31 October 2007

thinking of next year's yard and plants...

It's about that time of year, when all the outdoor plants are pretty much dead or in the process of dying off. But not this one:

This group of bushy yellow flowered plants are called Melampodium. I'd never heard of it before, but this spring when picking out seed packets (I always buy way too many), I decided to give it a try. The seedlings came up pretty quickly, but by the time they were ready to transplant, they were looking pretty sickly. I figured, what the heck, I'll stick them in the ground, they might make it. Boy did they ever! I think I planted them too closely, though, because I underestimated them. I think I'll get two packets of Melampodium seeds for next year.

Also still going strong is the Spanish Flag Vine I planted as my first attempt to disguise the chain link fence between my yard and the printing press factory next door.

Other things I want to remember to plant next year:
  • Gazania- Daybreak Mix- they have the prettiest striped petals
  • Cosmos- orange from seeds collected from this year's volunteers
  • Marigolds- also collected seeds from this year's crop- but only yellows and reds, I'm tired of the orange ones, and plenty will come up on their own- they did this year
  • Sweet Millions Cherry Tomato- only one plant this time (mom!)
  • Black-Eyed Susan Vine- I'll try again, I think they could have been tended better
  • Narsturtium- also still going strong right now- didn't really think they would because I had trouble with them last year- this year just tossed a packet of seeds into an empty spot and surprise!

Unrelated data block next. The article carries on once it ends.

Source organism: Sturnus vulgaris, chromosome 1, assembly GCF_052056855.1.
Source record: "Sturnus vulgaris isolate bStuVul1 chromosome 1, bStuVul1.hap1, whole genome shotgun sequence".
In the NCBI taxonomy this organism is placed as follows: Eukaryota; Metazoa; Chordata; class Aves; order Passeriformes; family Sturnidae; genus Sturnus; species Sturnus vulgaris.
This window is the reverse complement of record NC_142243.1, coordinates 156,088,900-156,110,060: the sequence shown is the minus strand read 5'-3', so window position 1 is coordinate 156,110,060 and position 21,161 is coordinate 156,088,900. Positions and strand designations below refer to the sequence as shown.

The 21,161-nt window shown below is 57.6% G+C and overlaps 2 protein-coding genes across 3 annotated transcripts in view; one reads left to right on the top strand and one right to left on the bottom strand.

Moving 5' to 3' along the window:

• White Salvia- so pretty at twilight, and really took off, got big and bushy
Wow, that sounds like it should keep me busy. I'm sure I'll find more by spring....

30 October 2007

an Oliver Before and After

Oliver, sleeping on the bottom step, his first day with us at age 7 weeks and 2 days.

And now, at age 2 years and 3 months, that step is still a favourite spot.

27 October 2007

Auction Day

So, the day of the auction comes. It is a rainy Thursday evening in May. I work until 5 that day, mom and I grab some fast food on the way home.

All day I'm talking to my friends at work, telling them about the house.

I'm still not sure about it.

I wish I felt strongly one way or another. Should we buy, shouldn't we?

Mom has made financial arrangements to have the 10% down that we'll need if we buy tonight. On the way home, I'm really getting cold feet. I'm pretty sure we should just go for the experience, just to observe. Neither mom or I had ever bid on anything at an auction. Ever. In our whole lives. Not even a single piece of depression glass.

We meet my Nan and mom's friend Joyce there, around 6, and we are able to walk through the house before the bidding starts. At this point, I'm really certain we should not buy this house tonight.

A wicked spring storm is rolling in. Looks like we may get more than just a bit of rain this evening.